Friday, September 28, 2012

Canadian Living magazine launches website for "busy Moms"

Canadian Living magazine has launched a new website designed to serve "busy Moms". Canadian Living Moms is positioned as an online community and information resource about family, food, health, and shopping with time-saving tips from the experts at Canadian Living.
Canadian Living Moms is a natural extension of the Canadian Living brand,” said Susan Antonacci, Editor-In-Chief. “We want to help maximize a busy mom’s time by creating an online community where she can share stories, trusted recipes, tips and solutions with other moms and experts alike.”
Readers in Toronto are invited to meet some of the staff from Canadian Living Moms and Annabelle Waugh,Canadian Living’s Food Director at Canada’s Baking and Sweets Show including the daily Canadian Living Moms cookie decorating seminars. The show runs September 28-30, 2012 at the International Centre in Mississauga - complete details and a show schedule can be found at

Douglas Thomson of Canadian Home Workshop elected president of Magawards board

Douglas Thomson, editor of Canadian Home Workshop, has been elected the new president of the National Magazine Awards Foundation board of directors for a two-year term. Douglas succeeds Arjun Basu, editorial director of Spafax (enRoute), who served as president from 2010-2012 and will remain on the board. 
In a statement, Thomson said
“Like the Canadian magazine industry itself, the NMAF has responded to the changing media landscape with an extra push of creativity, energy and innovation. And as evidenced by the nearly 2000 entries and 200 participating magazines in the awards last year, it’s an exciting time for magazines and its an exciting time for the NMAF. I'm eager to be a part of that continued spirited evolution.”
Other elections:
  • Joyce Byrne, associate publisher of Venture Publishing, vice-president
  • Brian Morgan, art director of The Walrus, Secretary
  • Newly elected as a member is Matthew Fox, executive editor & digital media strategist at St. Joseph Media.
Leaving the board are Patrick Walsh, editor of Outdoor Canada and past president of the NMAF, who served 11 years; Susan Zuzinjak, president of Smitten Creative Boutique and former secretary of the NMAF, who served 9 years; and Carolyn Warren, regional manager of cultural programming and new integrated content at CBC Montreal, who served 2 years.

Complete list of board members

Thursday, September 27, 2012

Quebecor's Sun Media reorganizing entire English editorial operations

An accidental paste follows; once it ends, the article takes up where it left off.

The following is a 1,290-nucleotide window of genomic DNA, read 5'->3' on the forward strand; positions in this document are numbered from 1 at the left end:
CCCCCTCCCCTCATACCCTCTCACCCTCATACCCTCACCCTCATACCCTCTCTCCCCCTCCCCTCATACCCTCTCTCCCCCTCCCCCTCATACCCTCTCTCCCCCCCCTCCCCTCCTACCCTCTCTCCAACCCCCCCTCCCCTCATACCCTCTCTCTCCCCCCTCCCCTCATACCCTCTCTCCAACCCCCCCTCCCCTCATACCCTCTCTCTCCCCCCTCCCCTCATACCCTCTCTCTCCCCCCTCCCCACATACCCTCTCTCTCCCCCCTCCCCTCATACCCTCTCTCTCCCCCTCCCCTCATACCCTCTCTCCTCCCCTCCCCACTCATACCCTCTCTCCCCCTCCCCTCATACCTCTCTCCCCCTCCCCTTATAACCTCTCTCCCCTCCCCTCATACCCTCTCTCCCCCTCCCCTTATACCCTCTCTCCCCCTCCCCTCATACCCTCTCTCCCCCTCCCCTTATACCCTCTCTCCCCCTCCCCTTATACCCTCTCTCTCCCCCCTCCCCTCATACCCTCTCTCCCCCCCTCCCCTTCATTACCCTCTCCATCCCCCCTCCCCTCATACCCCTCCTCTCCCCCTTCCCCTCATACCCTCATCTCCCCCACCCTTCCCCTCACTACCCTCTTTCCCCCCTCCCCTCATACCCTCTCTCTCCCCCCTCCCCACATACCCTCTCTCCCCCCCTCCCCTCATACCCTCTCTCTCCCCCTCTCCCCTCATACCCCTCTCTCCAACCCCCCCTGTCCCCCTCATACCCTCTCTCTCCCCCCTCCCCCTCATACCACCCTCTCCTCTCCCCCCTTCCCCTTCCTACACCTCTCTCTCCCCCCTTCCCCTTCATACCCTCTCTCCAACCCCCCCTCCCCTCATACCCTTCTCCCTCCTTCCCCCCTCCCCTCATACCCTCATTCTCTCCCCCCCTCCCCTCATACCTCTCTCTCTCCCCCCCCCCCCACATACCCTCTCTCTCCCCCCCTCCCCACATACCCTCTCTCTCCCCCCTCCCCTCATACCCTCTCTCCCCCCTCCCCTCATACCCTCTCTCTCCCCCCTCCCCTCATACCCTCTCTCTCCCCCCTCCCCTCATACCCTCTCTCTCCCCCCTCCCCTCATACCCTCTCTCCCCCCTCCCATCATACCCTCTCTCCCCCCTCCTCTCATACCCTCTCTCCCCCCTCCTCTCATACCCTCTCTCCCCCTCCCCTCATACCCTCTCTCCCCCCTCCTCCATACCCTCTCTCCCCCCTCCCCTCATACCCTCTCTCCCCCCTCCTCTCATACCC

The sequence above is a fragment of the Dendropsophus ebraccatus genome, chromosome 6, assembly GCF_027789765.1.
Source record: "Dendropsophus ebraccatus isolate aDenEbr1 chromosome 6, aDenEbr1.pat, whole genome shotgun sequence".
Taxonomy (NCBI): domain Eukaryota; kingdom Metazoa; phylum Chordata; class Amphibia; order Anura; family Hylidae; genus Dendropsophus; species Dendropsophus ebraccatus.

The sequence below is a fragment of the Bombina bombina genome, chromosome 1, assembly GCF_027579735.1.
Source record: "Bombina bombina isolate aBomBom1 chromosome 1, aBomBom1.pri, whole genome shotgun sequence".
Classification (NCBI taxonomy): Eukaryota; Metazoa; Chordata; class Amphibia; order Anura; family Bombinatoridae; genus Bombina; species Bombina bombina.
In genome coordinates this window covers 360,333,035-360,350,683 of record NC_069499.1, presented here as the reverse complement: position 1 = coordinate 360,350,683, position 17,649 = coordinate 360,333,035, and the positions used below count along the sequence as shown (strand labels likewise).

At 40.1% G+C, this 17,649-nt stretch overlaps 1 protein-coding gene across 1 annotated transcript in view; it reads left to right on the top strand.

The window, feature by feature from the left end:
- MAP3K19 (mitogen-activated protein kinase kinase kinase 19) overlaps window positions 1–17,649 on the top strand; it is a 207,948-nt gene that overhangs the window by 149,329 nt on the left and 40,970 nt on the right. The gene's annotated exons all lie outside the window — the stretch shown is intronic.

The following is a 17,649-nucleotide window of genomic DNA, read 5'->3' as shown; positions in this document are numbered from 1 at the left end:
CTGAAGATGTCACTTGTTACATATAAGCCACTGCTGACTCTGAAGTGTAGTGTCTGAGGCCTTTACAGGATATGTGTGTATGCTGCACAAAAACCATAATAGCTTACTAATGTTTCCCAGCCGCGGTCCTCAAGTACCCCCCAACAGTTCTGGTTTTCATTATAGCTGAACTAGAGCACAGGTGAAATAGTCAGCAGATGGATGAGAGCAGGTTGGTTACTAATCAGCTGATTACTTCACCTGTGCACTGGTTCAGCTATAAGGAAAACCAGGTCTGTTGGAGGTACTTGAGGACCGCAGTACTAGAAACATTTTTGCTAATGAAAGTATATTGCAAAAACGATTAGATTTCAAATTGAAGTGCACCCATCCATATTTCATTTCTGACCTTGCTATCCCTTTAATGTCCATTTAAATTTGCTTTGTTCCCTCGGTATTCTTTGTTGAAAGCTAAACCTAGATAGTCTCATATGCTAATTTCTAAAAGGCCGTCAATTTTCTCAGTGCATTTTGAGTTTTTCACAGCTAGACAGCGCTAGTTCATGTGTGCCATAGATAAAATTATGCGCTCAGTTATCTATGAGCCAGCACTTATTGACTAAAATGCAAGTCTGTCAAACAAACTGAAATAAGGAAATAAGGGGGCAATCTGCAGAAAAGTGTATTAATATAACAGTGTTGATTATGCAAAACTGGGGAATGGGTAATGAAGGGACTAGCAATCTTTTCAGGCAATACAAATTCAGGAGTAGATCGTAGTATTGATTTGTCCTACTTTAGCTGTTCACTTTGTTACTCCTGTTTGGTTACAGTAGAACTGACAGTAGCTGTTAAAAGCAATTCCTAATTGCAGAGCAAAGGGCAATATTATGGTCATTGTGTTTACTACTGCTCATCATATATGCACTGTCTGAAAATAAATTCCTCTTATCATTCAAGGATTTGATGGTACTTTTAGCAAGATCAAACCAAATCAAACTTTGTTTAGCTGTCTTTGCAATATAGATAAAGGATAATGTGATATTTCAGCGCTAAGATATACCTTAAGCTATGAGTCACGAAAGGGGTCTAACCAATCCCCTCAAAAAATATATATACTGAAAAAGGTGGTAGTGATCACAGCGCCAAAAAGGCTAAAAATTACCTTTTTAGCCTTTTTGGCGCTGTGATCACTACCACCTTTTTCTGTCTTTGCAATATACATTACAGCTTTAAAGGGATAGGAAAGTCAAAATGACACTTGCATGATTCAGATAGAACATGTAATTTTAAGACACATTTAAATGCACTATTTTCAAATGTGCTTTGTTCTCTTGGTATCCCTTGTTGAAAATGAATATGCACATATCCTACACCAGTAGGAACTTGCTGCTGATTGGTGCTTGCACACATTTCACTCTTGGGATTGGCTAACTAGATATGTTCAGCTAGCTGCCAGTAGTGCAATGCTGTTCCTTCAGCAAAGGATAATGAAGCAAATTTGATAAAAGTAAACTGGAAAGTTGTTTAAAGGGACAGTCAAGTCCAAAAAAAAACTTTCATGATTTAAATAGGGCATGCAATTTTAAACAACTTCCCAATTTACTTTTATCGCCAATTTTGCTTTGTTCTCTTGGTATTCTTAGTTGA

Quebecor Inc.has appointed Eric Morrison as senior vice-president of editorial to reorganize the company's entire English language editorial operations -- newspapers, websites and broadcast channels. Morrison is the former president of The Canadian Press.

Pierre Karl Peladeau, president and CEO of Sun Media said in a company release
"This is an important step in Sun Media's drive to deliver high quality news to Canadians, both in the multimedia environment and via our established newspapers, which continue to be the foundation of our operations."
Morrison added:
"The driving principles are to be timely, accurate, in-depth and committed to delivering the information and answers Canadians want and need."
The reorganization of editorial will parallel similar changes to advertising and manufacturing. Peladeau said.
“Our objective is to create a powerful system that not only improves our editorial products but also structures our sales and operations systems to succeed in today’s media marketplace.”
The shakeup will inevitably impact magazine properties on the English side -- including those which were acquired from Osprey Media and Town Media several years ago and are under the umbrella of the Canoe Sun Media community newspaper group. These include Hamilton magazine, Kingston Life, Vines magazine, What's Up Muskoka, Niagara Magazine and Business London.
(Quebecor's TVA Publications is the largest publisher of French-language magazines in Québec, including general-interest and celebrity weeklies and monthlies.)

Health agency and Glacier Media launch quarterly magazine on Vancouver Island

Glacier Media has created a new magazine on behalf of the Vancouver Island Health Authority (VIHA). A Healthier You is a quarterly and the first issue will be inserted in the Nanaimo Daily News and distributed in public places across Vancouver Island. It's not the first such venture: Glacier did a similar pub with the Northern Health Authority. In both cases, the idea is to give information about maintaining a healthy lifestyle and how to access health and community services. Tom O'Keefe, the vice president and chief communications officer of VIHA said